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Copyright 2001 Bruce Ling

 

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           Grey Cat in a Hollow Maple

     I live about 12 feet from the Grand River, and on the corner of my property are two massive Maple trees.  Judging by their size, (two grown men couldn't join their arms together around one,) they have been sitting there since the mid to early 1800's.  One of these Maples is hollow, with the entrance at about 3 feet off of the ground.  I'm 6'4", and I can just fit inside the cavity.  It's a wonderfully magical place to be still.  The tree doesn't seem to be in any danger of dying or collapse.  The walls are about 2 feet thick, and it appears to be thriving.  Interestingly enough, the roots of both trees grasp the cement foundations of an old landing stage.

   

     The Grand River, being the largest and longest river in the state, was once the main artery for commerce. Flatboats, log rafts, steamboats, and the like all plied their way up and down this river.  Most of the cut stone that was used to build the historic buildings in Grand Rapids had come down the river from Portland and further, via steam-driven stone barges.  The Grand was used extensively by the lumber industry to deliver countless millions of board feet of logs to the port of Grand Haven, for distribution around the U.S. and other countries.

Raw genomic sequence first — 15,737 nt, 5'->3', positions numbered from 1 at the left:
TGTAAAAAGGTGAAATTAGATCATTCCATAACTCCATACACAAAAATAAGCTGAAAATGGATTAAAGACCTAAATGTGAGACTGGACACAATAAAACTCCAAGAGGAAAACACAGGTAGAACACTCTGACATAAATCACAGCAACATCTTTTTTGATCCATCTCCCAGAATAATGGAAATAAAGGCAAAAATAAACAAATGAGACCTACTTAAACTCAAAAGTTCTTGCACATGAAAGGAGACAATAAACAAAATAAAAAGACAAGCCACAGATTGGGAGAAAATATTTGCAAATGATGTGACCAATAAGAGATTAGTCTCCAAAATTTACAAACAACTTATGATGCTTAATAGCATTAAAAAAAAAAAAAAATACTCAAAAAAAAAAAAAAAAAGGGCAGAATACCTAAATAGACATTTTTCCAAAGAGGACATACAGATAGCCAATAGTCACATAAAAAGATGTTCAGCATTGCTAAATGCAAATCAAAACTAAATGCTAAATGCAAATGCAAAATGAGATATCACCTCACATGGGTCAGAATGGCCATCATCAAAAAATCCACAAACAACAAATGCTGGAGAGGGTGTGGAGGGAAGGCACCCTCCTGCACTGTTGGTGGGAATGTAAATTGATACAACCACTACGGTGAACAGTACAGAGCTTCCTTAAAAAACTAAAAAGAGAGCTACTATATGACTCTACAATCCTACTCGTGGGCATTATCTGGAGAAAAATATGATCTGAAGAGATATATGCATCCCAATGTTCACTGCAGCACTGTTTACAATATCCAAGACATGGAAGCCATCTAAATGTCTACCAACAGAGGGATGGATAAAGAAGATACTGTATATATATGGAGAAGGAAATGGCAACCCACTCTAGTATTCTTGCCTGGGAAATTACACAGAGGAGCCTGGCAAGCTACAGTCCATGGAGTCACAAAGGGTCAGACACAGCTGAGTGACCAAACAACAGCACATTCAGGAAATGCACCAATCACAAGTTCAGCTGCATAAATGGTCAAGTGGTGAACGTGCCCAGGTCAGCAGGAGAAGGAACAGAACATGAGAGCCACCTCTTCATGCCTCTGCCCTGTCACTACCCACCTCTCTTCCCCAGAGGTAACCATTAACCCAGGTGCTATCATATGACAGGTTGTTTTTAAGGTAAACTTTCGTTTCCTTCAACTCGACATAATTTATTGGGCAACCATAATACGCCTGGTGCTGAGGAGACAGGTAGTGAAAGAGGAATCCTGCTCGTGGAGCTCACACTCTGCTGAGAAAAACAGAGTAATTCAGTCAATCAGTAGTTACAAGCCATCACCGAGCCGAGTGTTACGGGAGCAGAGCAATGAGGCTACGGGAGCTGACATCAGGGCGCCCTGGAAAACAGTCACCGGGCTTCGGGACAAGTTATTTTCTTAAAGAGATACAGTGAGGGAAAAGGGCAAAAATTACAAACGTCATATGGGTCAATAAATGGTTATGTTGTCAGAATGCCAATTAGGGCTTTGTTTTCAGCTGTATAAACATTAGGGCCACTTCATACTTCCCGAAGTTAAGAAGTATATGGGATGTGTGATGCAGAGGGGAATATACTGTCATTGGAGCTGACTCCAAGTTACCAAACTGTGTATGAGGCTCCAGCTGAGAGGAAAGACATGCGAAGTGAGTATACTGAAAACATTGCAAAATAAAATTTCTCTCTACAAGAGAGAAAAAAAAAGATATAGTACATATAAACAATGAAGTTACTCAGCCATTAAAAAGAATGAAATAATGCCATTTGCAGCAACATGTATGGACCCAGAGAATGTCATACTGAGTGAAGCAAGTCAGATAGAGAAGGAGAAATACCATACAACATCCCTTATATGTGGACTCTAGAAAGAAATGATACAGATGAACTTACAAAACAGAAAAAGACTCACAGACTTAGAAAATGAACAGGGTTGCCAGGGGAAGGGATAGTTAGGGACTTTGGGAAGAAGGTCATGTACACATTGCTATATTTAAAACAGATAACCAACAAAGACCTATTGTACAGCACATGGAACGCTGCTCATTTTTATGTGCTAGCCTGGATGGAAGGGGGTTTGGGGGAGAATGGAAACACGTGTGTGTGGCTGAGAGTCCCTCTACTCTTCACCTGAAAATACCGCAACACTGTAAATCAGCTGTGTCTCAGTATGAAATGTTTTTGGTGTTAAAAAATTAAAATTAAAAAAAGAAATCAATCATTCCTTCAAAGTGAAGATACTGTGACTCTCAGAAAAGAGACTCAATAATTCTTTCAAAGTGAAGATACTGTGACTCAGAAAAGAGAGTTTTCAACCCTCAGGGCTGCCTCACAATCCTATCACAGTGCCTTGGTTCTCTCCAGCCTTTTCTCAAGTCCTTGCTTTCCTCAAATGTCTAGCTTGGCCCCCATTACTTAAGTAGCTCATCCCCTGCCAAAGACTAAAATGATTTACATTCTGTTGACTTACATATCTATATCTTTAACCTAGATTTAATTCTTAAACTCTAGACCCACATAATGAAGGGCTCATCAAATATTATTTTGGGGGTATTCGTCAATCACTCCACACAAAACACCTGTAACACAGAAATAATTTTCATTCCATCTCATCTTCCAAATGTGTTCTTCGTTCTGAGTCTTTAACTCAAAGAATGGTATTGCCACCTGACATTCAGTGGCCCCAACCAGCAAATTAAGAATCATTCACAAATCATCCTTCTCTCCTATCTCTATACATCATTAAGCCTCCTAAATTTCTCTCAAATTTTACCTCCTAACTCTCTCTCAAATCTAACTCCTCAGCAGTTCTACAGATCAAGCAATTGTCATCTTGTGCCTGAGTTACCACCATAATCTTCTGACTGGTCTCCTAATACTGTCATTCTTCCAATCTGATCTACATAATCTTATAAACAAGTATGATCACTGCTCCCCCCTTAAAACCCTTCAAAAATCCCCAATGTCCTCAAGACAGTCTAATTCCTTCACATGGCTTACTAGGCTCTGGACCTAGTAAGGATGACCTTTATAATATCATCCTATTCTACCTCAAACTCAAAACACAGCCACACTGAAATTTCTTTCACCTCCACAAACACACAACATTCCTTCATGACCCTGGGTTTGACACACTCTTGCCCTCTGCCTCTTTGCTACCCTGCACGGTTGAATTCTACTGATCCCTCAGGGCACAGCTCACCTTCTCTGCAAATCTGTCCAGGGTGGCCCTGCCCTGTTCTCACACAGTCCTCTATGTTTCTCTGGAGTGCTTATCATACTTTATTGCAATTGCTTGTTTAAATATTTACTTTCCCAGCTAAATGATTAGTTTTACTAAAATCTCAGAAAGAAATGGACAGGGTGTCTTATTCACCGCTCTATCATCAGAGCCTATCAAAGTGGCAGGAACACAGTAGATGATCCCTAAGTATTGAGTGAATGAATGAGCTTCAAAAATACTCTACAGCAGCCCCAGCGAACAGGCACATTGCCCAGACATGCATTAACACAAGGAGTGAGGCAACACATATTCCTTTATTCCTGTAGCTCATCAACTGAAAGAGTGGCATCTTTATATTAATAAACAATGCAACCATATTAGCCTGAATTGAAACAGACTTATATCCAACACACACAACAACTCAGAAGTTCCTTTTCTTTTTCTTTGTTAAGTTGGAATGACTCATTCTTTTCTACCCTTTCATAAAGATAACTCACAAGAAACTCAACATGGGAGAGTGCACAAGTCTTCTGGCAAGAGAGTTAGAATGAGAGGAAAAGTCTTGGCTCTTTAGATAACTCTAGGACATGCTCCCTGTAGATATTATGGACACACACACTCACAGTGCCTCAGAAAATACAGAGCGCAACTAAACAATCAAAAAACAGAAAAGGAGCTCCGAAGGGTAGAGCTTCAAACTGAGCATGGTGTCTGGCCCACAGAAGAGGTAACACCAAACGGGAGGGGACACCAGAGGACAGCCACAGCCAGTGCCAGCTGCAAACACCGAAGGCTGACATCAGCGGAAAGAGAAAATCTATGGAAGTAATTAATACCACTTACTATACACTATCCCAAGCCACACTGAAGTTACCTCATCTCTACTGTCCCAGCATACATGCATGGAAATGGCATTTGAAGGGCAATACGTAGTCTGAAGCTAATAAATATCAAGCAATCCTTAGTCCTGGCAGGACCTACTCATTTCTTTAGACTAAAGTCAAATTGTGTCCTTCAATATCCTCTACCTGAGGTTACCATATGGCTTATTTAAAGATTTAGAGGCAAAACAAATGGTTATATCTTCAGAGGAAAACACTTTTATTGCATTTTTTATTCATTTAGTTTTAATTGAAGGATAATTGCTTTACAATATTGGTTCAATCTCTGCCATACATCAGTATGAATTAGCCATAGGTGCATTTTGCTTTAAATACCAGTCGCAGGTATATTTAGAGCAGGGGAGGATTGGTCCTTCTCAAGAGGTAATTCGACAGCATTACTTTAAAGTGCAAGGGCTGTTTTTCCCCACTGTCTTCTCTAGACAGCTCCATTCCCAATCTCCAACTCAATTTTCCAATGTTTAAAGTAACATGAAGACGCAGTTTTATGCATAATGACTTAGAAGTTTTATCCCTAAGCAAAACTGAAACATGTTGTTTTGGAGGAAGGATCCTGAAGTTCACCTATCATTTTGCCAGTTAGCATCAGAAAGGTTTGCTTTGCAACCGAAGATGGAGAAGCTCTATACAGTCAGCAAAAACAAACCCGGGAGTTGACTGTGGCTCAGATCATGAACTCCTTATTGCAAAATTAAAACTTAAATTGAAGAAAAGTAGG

After a library research on the history of my location on the Grand, I discovered that there were a number of lumber mills, gristmills, and tanneries located in this area from the early 1800's till the 40's of the previous century.  Local lore places an old trading post were I'm located, hence the landing stage.  When I first moved here, I spent a lot of time cleaning debris from my river bank.  I found quite a bit of metal, and long, hand forged square-cut spikes which leads me to envision some sort of wharf along the river here.

   

Yes, the cat part.

   

     I had a friend who had a litter of kittens, (they're always your friend when they have a litter to get rid of.) He had this one kitten who was 3 fingers wide between the ears, and who had weaned himself early and started in on dog food.  That's the one I picked.  On the way home Becca's son Kris named him Owl, cause he was marked like a Barred Owl.  He was a great cat, and did the proper cat things, i.e. mousing, purring, sleeping in front of the wood stove, etc.  We were his family for almost 2 years.  He had adopted the Hollow Maple as his special lair, and often I'd see him entering or exiting the kiva in the tree.

   

     After an absence of 3 days, I received a call from a neighbor down the road, telling me that he had found my cat.  I found Owl asleep in his wood pile.  It appeared that he went to sleep and never woke up.  He now sleeps  in front of the Hollow Maple.        

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by Bruce Ling 2-2002

Owl and Tiata, best friends.
 

 

Owl on the Garden (guardian) Eagle.